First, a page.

July 8, 2019
Released On September 9, 2014
Released By Tiny Engines
This is not a eulogy.
Earlier this year, Cayetana announced that they will be playing their final shows together. Not only did I buy tickets for the Brooklyn show the moment they became available, but I sent text after text to friends to make sure that they did the same. I also considered requesting time off from work and buying tickets for their show in Philly, but that plan never really took off (hey, I also had to pay rent that week). I’m getting ahead of myself here. Let’s go back a few years.
In 2014, I was still working in restaurants. Specifically, I was working as a dishwasher turned prep cook / plumber / technician / exterminator / painter. I wasn’t really qualified to do any of those things, but the pay was slightly better than other restaurants I had worked in and, more importantly, I got along almost all of my co-workers. That said, I wasn’t exactly what you might call “happy” at that point in my life. I didn’t know what I wanted to do with my life and I had no idea what steps to take to even figure it out. After every shift, I would have my free staff drink (we were only allowed a single beer, but mine were usually equal to about three — as I said, I got along with the bartenders), and then head over to a nearby bar and take advantage of their more-than-generous Happy Hour ($4 draft beers, 1pm – 7pm every day). What I’m saying is that I used to drink a lot, and more often than not I was sad while doing it. Then Cayetana came along. Which isn’t to say that I stopped drinking because of Cayetana or Nervous Like Me, but I was a lot less sad.
I was vaguely aware of the band when they first released their demo, but I don’t think I actually started listening to them until the “Hot Dad Calendar” single dropped. Even then, I was only sort of into it — I definitely liked what I heard, but it was also a two song single so I wasn’t exactly rushing to buy tickets to their upcoming tour… except then they were announced as the openers on the upcoming The Menzingers tour, so rush to buy tickets is what I did. (The other bands playing that night were Lemuria and PUP. What a line up!) Getting to see them live was an experience. Watching them up on the stage, it was clear that these three people were friends who liked playing music together and they looked like they were having fun getting to do it in front of a crowd. I decided that night that I would be buying their album… except for the fact that it hadn’t come out yet. So I waited. And waited.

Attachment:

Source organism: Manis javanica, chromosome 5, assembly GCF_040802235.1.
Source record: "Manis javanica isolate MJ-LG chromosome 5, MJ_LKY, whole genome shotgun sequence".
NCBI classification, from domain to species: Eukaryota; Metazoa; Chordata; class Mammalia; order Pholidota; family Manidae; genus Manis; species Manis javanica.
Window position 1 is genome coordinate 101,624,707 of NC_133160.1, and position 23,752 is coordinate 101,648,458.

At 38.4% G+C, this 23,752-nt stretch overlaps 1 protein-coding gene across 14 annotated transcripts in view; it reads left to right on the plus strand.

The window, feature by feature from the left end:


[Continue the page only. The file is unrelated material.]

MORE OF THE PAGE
Then September came. I remember that my grandmother had just arrived in town for a week-long visit, and my family decided to go out for dinner on the same night as Cayetana’s record release show. Before you worry that I ditched my family dinner just to see a show, know that I did not do that. I did, however, tell my family in advance that we absolutely needed to be on time for dinner so I didn’t have to rush out of the restaurant. Predictably, they were not on time and I ended up rushing out of the restaurant. Eventually I made it there and since I knew more of the songs, I had even more fun than the first time I’d seen them. I still have the poster from that night hanging above my bed to this day.
So let’s get to the album itself! Nervous Like Me lived up to the hype that I had built up for it in my head. In fact, along with Transgender Dysphoria Blues and Soulmate Stuff, it still holds up as one of my favorite albums not only from 2014 but also from this decade. As I mentioned, I was a bit of a sad barfly at the time so there were many nights as I stumbled home that I would pick up on new lines that stood out to me depending on how much I had to drink in relation to how sad I was feeling. On the nights when I was feeling drunkenly defiant, it was “I don’t want to change for the world / I want the world to change for me.” On the more depressing nights, it was “we tell ourselves that we’re alright but it’s the numbness that we feel.” Lonely nights were highlighted by “We’re both prone to misery / but you still get drunk and wanna hang out with me” and the more hopeful ones were accentuated by “Kid you’ll be okay / You’ll get better with age.” There was even a night that went as far as a Facebook post promising that I would buy a digital copy of album for the first five people who responded, but I don’t think I ever actually followed through… mostly because the few people who did respond already owned it.